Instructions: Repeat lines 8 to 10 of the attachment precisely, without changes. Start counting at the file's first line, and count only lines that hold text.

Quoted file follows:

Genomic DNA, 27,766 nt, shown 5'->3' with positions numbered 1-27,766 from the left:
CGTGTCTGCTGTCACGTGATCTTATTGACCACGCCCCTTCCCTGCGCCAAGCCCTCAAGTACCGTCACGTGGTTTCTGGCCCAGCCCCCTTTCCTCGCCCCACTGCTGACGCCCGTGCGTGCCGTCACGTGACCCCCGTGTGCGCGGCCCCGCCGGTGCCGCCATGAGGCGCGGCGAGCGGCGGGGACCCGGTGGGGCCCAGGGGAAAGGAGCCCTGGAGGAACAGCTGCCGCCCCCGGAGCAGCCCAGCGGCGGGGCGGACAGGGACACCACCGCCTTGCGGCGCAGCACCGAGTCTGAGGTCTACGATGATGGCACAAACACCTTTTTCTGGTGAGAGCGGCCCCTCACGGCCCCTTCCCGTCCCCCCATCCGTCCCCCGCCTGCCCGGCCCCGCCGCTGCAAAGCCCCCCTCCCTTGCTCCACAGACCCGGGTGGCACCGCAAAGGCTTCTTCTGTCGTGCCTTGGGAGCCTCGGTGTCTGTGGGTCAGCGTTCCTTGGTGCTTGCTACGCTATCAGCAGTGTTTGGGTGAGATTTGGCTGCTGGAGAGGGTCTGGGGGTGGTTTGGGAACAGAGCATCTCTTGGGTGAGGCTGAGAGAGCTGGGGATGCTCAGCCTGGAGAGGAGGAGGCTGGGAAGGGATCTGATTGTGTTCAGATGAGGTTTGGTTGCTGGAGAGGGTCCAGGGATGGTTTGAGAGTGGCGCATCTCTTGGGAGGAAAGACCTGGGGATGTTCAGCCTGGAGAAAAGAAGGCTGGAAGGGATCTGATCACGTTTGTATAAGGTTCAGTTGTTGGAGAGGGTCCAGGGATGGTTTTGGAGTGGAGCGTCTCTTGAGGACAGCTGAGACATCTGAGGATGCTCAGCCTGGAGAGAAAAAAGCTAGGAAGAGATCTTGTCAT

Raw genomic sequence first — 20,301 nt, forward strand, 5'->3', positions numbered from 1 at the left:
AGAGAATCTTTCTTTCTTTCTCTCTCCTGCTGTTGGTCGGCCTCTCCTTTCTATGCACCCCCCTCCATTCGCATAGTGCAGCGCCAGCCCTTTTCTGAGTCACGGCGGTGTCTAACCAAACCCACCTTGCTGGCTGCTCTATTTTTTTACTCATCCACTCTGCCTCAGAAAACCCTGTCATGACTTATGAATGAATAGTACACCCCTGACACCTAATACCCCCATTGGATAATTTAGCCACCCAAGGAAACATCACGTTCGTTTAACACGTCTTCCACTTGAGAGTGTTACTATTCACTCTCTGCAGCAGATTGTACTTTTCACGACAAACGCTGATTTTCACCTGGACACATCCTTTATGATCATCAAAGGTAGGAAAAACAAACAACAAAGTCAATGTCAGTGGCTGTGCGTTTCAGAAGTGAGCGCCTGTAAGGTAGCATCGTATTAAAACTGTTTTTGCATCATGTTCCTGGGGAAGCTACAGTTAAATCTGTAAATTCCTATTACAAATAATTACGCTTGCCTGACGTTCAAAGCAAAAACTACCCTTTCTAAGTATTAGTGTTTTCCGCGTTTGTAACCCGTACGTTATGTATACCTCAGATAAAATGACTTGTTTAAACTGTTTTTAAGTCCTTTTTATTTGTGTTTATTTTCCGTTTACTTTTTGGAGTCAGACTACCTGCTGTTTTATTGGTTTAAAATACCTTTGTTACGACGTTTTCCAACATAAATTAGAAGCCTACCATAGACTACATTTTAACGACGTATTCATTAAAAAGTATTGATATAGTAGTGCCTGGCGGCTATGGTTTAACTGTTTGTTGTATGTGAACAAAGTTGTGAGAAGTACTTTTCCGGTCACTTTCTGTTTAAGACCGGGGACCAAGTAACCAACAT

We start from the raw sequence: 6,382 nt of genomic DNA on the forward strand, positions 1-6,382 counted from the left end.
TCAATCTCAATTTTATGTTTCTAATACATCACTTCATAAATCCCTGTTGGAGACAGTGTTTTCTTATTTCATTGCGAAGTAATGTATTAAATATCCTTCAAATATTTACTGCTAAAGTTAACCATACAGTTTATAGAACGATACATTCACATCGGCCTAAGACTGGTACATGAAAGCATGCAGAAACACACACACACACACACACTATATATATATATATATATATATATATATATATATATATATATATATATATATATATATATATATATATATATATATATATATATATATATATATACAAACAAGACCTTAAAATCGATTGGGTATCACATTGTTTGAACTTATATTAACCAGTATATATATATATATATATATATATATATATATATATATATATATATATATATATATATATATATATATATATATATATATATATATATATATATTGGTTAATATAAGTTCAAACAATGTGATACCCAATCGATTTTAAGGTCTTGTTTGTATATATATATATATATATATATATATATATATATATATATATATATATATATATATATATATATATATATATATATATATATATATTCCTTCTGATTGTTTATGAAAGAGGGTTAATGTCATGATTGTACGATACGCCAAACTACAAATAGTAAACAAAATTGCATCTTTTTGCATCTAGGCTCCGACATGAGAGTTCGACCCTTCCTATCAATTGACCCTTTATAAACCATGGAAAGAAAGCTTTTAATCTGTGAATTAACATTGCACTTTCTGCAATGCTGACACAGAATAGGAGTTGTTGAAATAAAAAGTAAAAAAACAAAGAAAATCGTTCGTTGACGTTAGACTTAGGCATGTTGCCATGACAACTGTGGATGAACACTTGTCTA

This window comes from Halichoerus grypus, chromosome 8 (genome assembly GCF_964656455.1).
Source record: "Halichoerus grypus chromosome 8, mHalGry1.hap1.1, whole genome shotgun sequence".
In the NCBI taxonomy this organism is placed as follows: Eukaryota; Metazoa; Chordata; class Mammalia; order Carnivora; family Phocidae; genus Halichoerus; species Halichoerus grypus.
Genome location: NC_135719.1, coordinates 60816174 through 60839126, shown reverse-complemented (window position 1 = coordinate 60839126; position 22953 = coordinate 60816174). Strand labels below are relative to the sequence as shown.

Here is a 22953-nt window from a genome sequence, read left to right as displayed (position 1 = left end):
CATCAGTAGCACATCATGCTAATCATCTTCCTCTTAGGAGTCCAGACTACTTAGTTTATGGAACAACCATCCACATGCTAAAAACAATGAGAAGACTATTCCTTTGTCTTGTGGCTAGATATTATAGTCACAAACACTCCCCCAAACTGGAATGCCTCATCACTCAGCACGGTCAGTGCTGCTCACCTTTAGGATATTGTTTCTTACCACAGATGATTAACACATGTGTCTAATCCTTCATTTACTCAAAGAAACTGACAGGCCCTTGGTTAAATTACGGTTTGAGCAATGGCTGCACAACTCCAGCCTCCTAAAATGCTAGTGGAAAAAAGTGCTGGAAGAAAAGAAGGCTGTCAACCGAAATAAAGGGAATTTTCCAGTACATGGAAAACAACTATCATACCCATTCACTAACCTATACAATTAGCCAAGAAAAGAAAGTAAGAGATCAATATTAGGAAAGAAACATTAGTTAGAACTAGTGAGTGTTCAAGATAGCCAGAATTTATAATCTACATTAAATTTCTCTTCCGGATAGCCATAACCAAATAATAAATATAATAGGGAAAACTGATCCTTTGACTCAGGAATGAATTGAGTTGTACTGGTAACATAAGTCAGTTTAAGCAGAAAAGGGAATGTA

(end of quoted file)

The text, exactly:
Source record: "Halichoerus grypus chromosome 8, mHalGry1.hap1.1, whole genome shotgun sequence".
In the NCBI taxonomy this organism is placed as follows: Eukaryota; Metazoa; Chordata; class Mammalia; order Carnivora; family Phocidae; genus Halichoerus; species Halichoerus grypus.
Genome location: NC_135719.1, coordinates 60816174 through 60839126, shown reverse-complemented (window position 1 = coordinate 60839126; position 22953 = coordinate 60816174). Strand labels below are relative to the sequence as shown.